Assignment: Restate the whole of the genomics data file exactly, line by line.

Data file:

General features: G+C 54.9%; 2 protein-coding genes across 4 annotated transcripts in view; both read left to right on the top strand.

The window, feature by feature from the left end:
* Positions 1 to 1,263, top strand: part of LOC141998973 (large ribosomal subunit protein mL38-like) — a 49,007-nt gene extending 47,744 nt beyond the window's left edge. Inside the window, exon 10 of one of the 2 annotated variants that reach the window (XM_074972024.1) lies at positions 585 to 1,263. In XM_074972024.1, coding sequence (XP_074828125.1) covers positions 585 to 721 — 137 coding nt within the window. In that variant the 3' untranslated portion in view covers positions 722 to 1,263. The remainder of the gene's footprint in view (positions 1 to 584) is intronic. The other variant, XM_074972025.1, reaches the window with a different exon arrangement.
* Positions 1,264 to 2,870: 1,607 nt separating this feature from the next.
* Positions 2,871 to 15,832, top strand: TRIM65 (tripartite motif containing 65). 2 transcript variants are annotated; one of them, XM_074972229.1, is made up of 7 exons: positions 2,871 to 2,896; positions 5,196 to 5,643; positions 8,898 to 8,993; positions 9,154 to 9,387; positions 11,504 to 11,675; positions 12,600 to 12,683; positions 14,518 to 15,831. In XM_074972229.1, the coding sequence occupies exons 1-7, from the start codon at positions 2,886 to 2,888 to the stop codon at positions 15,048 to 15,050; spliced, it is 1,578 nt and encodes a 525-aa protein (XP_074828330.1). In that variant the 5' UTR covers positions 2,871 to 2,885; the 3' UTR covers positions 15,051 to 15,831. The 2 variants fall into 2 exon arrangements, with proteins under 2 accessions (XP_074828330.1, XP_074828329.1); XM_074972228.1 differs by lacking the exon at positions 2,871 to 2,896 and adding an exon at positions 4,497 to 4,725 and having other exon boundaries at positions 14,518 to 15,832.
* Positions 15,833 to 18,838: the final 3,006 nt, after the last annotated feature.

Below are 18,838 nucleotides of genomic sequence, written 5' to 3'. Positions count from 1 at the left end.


General features: G+C 54.9%; 2 protein-coding genes across 4 annotated transcripts in view; both read left to right on the top strand.

The window, feature by feature from the left end:
* Positions 1 to 1,263, top strand: part of LOC141998973 (large ribosomal subunit protein mL38-like) — a 49,007-nt gene extending 47,744 nt beyond the window's left edge. Inside the window, exon 10 of one of the 2 annotated variants that reach the window (XM_074972024.1) lies at positions 585 to 1,263. In XM_074972024.1, coding sequence (XP_074828125.1) covers positions 585 to 721 — 137 coding nt within the window. In that variant the 3' untranslated portion in view covers positions 722 to 1,263. The remainder of the gene's footprint in view (positions 1 to 584) is intronic. The other variant, XM_074972025.1, reaches the window with a different exon arrangement.
* Positions 1,264 to 2,870: 1,607 nt separating this feature from the next.
* Positions 2,871 to 15,832, top strand: TRIM65 (tripartite motif containing 65). 2 transcript variants are annotated; one of them, XM_074972229.1, is made up of 7 exons: positions 2,871 to 2,896; positions 5,196 to 5,643; positions 8,898 to 8,993; positions 9,154 to 9,387; positions 11,504 to 11,675; positions 12,600 to 12,683; positions 14,518 to 15,831. In XM_074972229.1, the coding sequence occupies exons 1-7, from the start codon at positions 2,886 to 2,888 to the stop codon at positions 15,048 to 15,050; spliced, it is 1,578 nt and encodes a 525-aa protein (XP_074828330.1). In that variant the 5' UTR covers positions 2,871 to 2,885; the 3' UTR covers positions 15,051 to 15,831. The 2 variants fall into 2 exon arrangements, with proteins under 2 accessions (XP_074828330.1, XP_074828329.1); XM_074972228.1 differs by lacking the exon at positions 2,871 to 2,896 and adding an exon at positions 4,497 to 4,725 and having other exon boundaries at positions 14,518 to 15,832.
* Positions 15,833 to 18,838: the final 3,006 nt, after the last annotated feature.

Below are 18,838 nucleotides of genomic sequence, written 5' to 3'. Positions count from 1 at the left end.